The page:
This question answered by Tina Dunlop - Price differences of the order, which you describe, are not unusual. With so many different types of companies in the market - from your national/regional organisations to building contractors to smaller local outfits perhaps "run" by a couple of ex-fitters it would appear as though almost everybody is having a go at supplying conservatories.

Yes having a brick wall built instead of using glass framing will usually be more expensive. In practice the conservatory itself will cost less but by the time you add on the additional building work costs the overall cost is greater. I think there is also an element of the Conservatory Companies preferring to sell the conservatory frames and glass instead of bricks and mortar involved here.

My advice is to hardly ever go with the either the cheapest or most expensive price. There is usually a happy medium to be found. Beware of the cheapest price especially if the supporting company infrastructure is not that evident. In particular only order from companies with "proper" offices / showrooms and clerical staff. Recently I had one web site visitor contact us because she could never manage to get in-contact with her supplier. It turns out that all she ever had from him was a mobile phone No and some "vague" home address. It also turned out he actually worked for a company during the week and did "private" work at the weekend. Very rarely when comparing such large price differences are you comparing like with like. I'm sure his price was appealing - but the after-sales service was not.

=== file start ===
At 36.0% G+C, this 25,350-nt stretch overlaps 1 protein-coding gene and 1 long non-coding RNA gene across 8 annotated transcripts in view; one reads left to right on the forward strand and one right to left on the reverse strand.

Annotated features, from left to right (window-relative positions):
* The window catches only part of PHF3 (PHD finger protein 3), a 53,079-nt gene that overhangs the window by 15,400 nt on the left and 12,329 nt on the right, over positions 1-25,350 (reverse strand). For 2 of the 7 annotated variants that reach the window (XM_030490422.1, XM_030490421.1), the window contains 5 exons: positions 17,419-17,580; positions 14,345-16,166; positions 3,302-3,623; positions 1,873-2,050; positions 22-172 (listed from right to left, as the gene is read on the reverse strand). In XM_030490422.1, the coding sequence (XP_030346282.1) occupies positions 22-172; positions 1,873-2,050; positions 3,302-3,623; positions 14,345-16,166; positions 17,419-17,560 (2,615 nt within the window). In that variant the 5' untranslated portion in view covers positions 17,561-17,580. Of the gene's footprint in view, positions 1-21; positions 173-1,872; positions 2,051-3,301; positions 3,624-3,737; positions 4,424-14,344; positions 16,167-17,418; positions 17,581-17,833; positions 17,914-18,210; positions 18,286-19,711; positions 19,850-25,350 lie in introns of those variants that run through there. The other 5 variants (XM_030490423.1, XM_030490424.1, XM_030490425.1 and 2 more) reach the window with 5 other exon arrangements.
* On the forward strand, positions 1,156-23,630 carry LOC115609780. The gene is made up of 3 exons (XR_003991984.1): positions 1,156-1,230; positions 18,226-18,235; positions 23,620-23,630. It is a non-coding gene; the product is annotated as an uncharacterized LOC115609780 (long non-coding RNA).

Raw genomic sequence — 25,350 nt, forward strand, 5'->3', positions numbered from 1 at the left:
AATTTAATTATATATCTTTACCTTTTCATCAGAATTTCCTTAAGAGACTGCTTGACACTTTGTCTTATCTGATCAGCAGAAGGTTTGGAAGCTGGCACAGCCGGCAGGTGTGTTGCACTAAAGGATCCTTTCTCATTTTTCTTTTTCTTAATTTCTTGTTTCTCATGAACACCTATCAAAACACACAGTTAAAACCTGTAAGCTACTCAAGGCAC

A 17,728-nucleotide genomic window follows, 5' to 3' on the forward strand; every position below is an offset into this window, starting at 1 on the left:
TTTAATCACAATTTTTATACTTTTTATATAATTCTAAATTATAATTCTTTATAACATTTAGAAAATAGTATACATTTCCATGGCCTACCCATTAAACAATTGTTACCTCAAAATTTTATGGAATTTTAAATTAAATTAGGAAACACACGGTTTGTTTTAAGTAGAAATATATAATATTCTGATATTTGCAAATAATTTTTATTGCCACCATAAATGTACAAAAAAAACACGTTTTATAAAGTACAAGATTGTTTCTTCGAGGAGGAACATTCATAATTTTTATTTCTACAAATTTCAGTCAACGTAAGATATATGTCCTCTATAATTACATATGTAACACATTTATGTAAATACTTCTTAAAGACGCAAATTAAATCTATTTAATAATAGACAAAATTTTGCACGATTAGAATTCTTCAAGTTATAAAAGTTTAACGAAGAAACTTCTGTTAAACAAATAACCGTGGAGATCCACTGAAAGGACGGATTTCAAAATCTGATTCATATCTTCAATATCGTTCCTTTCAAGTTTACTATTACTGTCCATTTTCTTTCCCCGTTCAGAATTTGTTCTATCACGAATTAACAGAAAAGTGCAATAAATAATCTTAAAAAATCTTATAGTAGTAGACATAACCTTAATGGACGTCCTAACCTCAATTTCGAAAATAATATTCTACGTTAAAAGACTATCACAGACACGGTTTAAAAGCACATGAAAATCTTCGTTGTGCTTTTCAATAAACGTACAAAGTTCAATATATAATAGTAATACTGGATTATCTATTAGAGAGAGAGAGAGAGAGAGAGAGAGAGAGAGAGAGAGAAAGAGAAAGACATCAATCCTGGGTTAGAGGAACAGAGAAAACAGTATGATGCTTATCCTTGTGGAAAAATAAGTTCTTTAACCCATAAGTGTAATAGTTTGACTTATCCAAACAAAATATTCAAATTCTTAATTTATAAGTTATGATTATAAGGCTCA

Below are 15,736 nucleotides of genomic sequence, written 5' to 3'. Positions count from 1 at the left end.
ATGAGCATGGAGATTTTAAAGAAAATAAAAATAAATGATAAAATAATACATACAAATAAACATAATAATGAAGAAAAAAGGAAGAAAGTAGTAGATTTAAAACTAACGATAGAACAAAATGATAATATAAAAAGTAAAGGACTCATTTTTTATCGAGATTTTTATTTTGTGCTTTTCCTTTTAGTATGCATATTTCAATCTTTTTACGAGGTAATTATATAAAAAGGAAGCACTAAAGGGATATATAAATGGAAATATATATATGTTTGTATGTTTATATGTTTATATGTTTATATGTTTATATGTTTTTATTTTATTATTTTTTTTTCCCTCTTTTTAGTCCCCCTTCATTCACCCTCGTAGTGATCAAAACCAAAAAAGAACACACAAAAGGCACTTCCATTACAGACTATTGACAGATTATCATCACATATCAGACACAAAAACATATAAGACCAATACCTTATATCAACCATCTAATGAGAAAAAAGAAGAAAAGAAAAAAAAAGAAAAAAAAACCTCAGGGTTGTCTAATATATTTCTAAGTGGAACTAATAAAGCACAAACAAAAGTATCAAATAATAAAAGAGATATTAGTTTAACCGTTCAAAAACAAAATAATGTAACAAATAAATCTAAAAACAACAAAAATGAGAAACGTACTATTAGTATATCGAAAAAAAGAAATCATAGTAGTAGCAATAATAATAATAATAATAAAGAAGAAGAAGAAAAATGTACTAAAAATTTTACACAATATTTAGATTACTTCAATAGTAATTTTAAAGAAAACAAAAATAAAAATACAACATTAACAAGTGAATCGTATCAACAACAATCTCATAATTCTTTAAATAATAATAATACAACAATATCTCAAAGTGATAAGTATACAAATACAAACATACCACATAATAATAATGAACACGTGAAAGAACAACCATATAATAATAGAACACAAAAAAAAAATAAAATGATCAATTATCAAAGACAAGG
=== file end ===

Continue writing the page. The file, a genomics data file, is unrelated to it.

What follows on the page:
I would not advise anybody against going with the larger companies - but you should remember with them that there will be an element of "big company" overheads and to pay for. (although I'm sure they would claim economies of scale!) My best advice is to look at all your quotes and if at all possible ignore the price for a moment. Now ask yourself which company you feel most comfortable with? Who do you feel would be most reliable should there be any problems? When you have answered these questions you will I believe be closer to making a "good" decision.

Ref:03

Question submitted by Martin

Just so we can kick off: what price range might we be looking out for a 4 by 5 metre Victorian style (brick lower) conservatory. Double doors on the end, single on the side. Approx. minimum and likely max. would be ideal.
 
This Question answered by Conservatories Online Editorial Team - Here is the "rough" guide. Do not take it too literally - there are such a lot of things (site conditions, material, spec.) that effect price. However this should help. Assuming PVCu you would be looking at approx., £6000 - £7000 with normal double glazing and 16 mm polycarbonate - supply only. With a glass roof and Pilkington K glass all over it would be more like £8500 - £10000 - supply only. Building costs including base, walling and conservatory erection would be in the region of £4000 - £6000 As with most things there will be variations on this - some higher and some lower - depending on quality of products used.

Please note that optional extras such as roof vents, equal site lines, dentil moulding, special glass designs etc can have a considerable effect on price - sometimes producing overall selling prices of £20,000 - £25,000 - especially if you use the larger national brands.

Please visit our Price Guide pages at http://www.conservatoriesonline.com/price.htm for more info. 

Ref:02
Question submitted by Jacqui

In your experience what is the average cost of a hardwood conservatory of approx 30 square metres without the basework included, what would it cost in red ceder? A recent magazine article gave average prices for the whole range of available types but the quotes we are getting seem almost double, are suppliers trying it on or is the average price about £40,000?